Funding for the Great Lakes Coastal Wetland Monitoring Program (CWMP) and these analyses was provided by the Great Lakes National Program Office under the U.S. Environmental Protection Agency (USEPA), grant numbers GL-00E00612-0 and 00E01567. Additional funding for these analyses was provided by the Wisconsin Department of Natural Resources’ (WDNR) Office of Great Lakes and the Great Lakes Restoration Initiative (GL-00E01312 sub 4). Although the research described in this work has been partly funded by the USEPA, it has not been subjected to the agency's required peer and policy review and therefore does not necessarily reflect the views of the agency and no official endorsement should be inferred. We are also grateful for the continued CWMP leadership provided by Donald Uzarski, Valerie Brady, and Matthew Cooper. Our colleagues Douglas Tozer, Thomas Gehring, Gregory Grabas, Christopher Norment, Annie Bracey, Nicholas Walton, Douglas Wilcox, Terry Brown, Lucinda Johnson, Nicholas Danz, George Host, Jan Ciborowski, Dennis Albert, and other collaborators have provided valuable discussions and insights during recent Great Lakes coastal wetland monitoring efforts. We appreciate administrative support from the USEPA, WDNR, University of Wisconsin-Green Bay, and Cofrin Center for Biodiversity, particularly Kimberlee McKeefry and the Facilities Management office. Data used in these analyses were collected by nearly 40 staff, students, and volunteers from UW-Green Bay. We are especially grateful for considerable contributions made by Nicholas Walton, Thomas Prestby, Stephanie Beilke, Jesse Weinzinger, and Chelsea Gunther, who have conducted the majority of CWMP field surveys for three or more years, as well as dedicated volunteers, Lindsey Bender and Ashley Spink. We also thank Julia Noordyk for her insight on Great Lakes water levels and many private landowners, state agencies, non-profit organizations, and others for granting us access to their properties. We are grateful for the constructive comments and recommendations provided by two anonymous reviewers of this manuscript.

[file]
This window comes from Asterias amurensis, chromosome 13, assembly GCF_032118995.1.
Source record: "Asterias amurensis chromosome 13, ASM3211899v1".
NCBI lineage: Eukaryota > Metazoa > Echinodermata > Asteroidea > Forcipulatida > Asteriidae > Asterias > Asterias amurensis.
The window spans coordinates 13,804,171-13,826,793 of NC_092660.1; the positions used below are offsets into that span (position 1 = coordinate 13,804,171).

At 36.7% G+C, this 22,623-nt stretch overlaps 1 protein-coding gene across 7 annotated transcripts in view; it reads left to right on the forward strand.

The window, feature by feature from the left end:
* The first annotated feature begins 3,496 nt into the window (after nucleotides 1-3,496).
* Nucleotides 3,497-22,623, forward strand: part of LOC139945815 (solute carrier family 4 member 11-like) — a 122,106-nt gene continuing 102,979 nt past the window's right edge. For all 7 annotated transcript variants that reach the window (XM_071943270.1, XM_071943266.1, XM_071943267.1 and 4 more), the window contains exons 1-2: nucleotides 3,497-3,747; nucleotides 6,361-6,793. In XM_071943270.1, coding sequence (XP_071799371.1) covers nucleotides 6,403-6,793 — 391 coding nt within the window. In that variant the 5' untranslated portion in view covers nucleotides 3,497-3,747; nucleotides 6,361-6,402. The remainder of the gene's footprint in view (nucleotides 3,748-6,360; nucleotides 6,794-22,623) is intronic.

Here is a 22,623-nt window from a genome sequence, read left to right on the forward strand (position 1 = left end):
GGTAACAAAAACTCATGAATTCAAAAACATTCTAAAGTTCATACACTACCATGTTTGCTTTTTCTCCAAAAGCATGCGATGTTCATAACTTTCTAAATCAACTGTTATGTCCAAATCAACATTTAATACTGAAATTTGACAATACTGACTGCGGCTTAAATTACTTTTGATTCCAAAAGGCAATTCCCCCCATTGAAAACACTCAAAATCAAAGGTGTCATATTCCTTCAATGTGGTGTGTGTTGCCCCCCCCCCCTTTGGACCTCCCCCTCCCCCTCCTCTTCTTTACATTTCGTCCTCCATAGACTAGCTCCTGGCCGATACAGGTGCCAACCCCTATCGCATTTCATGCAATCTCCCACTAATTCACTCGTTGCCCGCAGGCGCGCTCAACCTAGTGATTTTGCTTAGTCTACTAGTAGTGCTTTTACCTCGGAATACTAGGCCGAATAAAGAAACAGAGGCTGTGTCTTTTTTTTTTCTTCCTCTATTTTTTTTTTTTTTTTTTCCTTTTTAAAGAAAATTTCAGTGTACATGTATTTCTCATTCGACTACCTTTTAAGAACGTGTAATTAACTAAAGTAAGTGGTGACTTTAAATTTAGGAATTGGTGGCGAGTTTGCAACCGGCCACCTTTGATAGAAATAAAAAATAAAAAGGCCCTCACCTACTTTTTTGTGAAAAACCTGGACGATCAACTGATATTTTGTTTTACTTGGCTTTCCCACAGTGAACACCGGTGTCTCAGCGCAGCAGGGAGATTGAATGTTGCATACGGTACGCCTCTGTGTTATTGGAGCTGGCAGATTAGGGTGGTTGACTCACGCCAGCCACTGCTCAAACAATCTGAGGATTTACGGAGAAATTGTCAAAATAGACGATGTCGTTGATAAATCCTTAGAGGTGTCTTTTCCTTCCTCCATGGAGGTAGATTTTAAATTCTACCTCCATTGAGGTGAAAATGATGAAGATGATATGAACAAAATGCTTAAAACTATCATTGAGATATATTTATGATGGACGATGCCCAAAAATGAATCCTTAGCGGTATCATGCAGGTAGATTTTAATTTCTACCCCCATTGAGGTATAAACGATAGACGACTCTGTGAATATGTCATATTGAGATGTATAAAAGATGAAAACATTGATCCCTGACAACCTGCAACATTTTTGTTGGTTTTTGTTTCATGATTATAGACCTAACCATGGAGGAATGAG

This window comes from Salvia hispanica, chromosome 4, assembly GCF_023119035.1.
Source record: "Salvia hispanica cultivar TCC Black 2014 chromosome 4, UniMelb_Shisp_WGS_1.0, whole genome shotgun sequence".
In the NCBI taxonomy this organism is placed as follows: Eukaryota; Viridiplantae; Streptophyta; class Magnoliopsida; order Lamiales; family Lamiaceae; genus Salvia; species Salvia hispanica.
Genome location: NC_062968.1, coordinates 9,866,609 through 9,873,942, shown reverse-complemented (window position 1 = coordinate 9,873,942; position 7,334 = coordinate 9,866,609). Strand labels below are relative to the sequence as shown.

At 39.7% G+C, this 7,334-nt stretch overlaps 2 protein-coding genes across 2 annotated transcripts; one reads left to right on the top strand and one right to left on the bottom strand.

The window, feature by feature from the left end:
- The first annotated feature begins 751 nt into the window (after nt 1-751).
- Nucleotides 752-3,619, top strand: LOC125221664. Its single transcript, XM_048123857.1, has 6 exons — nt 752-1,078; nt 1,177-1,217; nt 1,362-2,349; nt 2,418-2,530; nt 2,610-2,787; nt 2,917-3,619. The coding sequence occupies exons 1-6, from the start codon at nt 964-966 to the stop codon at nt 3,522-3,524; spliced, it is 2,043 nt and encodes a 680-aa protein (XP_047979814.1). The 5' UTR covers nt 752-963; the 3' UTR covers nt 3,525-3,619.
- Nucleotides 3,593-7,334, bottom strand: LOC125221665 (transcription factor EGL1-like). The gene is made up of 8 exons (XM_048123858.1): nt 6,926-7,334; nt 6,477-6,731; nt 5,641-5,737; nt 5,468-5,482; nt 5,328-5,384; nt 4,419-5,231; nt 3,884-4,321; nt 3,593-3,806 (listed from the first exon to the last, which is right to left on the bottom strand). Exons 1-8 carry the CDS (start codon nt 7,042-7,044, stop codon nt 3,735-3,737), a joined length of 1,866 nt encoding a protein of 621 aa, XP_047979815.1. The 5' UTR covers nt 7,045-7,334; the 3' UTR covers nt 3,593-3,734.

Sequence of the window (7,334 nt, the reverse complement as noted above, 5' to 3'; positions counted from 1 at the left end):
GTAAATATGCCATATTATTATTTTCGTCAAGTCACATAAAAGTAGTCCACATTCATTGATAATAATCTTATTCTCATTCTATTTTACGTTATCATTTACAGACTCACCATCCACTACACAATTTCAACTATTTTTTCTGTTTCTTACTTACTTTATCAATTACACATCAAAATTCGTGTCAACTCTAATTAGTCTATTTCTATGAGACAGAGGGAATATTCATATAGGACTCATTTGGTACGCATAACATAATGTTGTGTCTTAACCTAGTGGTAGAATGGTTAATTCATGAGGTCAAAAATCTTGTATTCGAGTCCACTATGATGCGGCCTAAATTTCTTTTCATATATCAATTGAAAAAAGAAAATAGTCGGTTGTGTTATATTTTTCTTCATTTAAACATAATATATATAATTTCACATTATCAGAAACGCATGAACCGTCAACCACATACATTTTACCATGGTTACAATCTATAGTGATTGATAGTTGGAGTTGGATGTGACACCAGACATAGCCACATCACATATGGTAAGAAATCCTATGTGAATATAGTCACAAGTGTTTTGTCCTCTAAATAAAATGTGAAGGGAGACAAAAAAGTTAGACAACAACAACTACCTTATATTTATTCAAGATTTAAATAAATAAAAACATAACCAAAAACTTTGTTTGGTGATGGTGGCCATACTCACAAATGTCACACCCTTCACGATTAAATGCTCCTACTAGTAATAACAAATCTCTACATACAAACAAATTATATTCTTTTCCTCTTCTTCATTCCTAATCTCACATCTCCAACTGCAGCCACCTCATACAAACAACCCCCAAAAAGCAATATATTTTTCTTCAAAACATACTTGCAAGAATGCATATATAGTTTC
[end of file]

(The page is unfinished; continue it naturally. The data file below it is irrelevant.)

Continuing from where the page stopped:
Funding Information:
Funding for the Great Lakes Coastal Wetland Monitoring Program (CWMP) and these analyses was provided by the Great Lakes National Program Office under the U.S. Environmental Protection Agency (USEPA), grant numbers GL-00E00612-0 and 00E01567 . Additional funding for these analyses was provided by the Wisconsin Department of Natural Resources ' (WDNR) Office of Great Lakes and the Great Lakes Restoration Initiative ( GL-00E01312 sub 4 ). Although the research described in this work has been partly funded by the USEPA, it has not been subjected to the agency's required peer and policy review and therefore does not necessarily reflect the views of the agency and no official endorsement should be inferred. We are also grateful for the continued CWMP leadership provided by Donald Uzarski, Valerie Brady, and Matthew Cooper. Our colleagues Douglas Tozer, Thomas Gehring, Gregory Grabas, Christopher Norment, Annie Bracey, Nicholas Walton, Douglas Wilcox, Terry Brown, Lucinda Johnson, Nicholas Danz, George Host, Jan Ciborowski, Dennis Albert, and other collaborators have provided valuable discussions and insights during recent Great Lakes coastal wetland monitoring efforts. We appreciate administrative support from the USEPA, WDNR, University of Wisconsin-Green Bay, and Cofrin Center for Biodiversity, particularly Kimberlee McKeefry and the Facilities Management office. Data used in these analyses were collected by nearly 40 staff, students, and volunteers from UW-Green Bay. We are especially grateful for considerable contributions made by Nicholas Walton, Thomas Prestby, Stephanie Beilke, Jesse Weinzinger, and Chelsea Gunther, who have conducted the majority of CWMP field surveys for three or more years, as well as dedicated volunteers, Lindsey Bender and Ashley Spink. We also thank Julia Noordyk for her insight on Great Lakes water levels and many private landowners, state agencies, non-profit organizations, and others for granting us access to their properties. We are grateful for the constructive comments and recommendations provided by two anonymous reviewers of this manuscript.

Publisher Copyright:
© 2018 International Association for Great Lakes Research

Keywords

  • Anurans
  • Birds
  • Great Lakes coastal wetland
  • Green Bay
  • Water level